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  40. C. M. Fisher (2009). Business Ethics and Values: Individual, Corporate and International Perspectives. Prentice Hall/Financial Times.
    This third edition offers increased coverage of sustainability and more chances for illustration and discussion of ethics in the messy day to day practicalities ...
  41. Edwin Godfrey (ed.) (1995). Law Without Frontiers: A Comparative Survey of the Rules of Professional Ethics Applicable to the Cross-Border Practice of Law. International Bar Association.
  42. William Aiken & Hugh LaFollette (eds.) (1995). World Hunger and Morality. Prentice-Hall.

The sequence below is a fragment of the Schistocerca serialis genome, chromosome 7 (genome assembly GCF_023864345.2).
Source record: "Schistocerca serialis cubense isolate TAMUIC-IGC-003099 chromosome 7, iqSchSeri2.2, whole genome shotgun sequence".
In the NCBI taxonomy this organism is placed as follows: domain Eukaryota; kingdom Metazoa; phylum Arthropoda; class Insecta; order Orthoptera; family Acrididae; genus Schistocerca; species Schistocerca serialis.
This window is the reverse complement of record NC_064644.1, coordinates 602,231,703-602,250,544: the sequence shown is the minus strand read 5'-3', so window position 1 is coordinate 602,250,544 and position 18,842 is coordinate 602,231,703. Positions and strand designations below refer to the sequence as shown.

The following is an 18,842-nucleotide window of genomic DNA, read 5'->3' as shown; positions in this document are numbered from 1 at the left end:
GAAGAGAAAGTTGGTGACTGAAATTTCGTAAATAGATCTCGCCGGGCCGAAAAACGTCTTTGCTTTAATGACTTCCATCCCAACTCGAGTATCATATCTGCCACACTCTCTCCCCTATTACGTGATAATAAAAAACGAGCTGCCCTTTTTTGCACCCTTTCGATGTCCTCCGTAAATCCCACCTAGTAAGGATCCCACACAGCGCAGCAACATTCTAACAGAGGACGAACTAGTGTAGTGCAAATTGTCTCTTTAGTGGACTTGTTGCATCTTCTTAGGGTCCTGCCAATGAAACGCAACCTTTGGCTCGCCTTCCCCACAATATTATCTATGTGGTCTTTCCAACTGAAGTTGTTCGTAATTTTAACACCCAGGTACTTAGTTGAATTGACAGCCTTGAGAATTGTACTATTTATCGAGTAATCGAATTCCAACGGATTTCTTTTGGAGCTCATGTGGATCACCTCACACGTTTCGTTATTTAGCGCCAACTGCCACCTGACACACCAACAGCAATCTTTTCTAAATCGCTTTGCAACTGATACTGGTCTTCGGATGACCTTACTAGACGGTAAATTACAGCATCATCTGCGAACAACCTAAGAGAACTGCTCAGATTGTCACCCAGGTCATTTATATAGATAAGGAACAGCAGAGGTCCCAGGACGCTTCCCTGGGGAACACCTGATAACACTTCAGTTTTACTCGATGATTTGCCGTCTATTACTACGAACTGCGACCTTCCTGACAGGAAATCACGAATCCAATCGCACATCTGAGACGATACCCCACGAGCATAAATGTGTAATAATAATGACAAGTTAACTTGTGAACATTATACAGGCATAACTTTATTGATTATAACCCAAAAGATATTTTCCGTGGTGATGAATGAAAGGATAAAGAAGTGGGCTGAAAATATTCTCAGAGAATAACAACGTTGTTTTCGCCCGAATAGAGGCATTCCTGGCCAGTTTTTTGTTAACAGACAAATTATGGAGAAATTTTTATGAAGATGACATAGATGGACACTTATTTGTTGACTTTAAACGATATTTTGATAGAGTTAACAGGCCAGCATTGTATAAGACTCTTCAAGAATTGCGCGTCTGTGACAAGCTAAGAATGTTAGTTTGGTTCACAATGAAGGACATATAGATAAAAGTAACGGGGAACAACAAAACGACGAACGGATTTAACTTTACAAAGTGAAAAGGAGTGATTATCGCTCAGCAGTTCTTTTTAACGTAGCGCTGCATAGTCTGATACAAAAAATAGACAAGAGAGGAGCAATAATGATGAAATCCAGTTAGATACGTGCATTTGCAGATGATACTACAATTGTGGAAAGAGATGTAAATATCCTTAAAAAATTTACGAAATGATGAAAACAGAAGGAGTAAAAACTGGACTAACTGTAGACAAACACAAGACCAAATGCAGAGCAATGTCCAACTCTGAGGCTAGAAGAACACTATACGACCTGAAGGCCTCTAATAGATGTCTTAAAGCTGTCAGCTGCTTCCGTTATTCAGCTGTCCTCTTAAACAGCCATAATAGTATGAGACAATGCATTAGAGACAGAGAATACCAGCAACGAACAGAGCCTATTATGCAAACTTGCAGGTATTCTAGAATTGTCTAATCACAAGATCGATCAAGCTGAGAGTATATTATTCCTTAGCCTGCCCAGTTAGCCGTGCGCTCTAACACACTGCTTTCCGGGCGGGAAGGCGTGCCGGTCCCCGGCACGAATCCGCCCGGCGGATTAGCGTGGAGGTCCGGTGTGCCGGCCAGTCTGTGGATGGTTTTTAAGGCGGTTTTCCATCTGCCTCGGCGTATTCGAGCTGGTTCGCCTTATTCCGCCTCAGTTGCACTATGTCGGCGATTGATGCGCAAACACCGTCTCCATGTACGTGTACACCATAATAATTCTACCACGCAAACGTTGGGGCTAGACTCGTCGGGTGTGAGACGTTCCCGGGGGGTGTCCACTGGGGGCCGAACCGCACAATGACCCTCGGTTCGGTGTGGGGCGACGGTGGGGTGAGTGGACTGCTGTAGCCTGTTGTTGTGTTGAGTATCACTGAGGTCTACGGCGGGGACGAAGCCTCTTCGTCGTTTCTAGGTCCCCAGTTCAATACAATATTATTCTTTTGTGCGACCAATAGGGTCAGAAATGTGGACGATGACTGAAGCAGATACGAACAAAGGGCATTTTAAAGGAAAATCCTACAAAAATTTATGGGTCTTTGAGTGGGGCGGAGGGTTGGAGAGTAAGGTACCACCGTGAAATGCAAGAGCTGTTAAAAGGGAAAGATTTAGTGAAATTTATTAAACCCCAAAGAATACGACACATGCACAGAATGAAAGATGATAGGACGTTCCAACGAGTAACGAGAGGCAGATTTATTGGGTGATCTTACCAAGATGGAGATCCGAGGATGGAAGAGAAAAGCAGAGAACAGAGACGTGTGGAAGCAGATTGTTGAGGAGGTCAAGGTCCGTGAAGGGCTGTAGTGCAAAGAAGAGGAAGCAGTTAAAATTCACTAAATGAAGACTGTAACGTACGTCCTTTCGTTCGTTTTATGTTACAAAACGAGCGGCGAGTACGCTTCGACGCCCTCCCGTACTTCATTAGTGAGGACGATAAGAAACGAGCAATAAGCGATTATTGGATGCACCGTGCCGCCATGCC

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  43. Jamie Mayerfeld (1999). Suffering and Moral Responsibility. Oxford University Press.
    In this work, Jamie Mayerfeld undertakes a careful inquiry into the meaning and moral significance of suffering. Understanding suffering in hedonistic terms as an affliction of feeling, he claims that it is an objective psychological condition, amenable to measurement and interpersonal comparison, although its accurate assessment is never easy. Mayerfeld goes on to examine the content of the duty to prevent suffering and the weight it has relative to other moral considerations. He argues that the prevention of suffering is morally (...)
  44. John H. Kultgen (1995). Autonomy and Intervention: Parentalism in the Caring Life. Oxford University Press.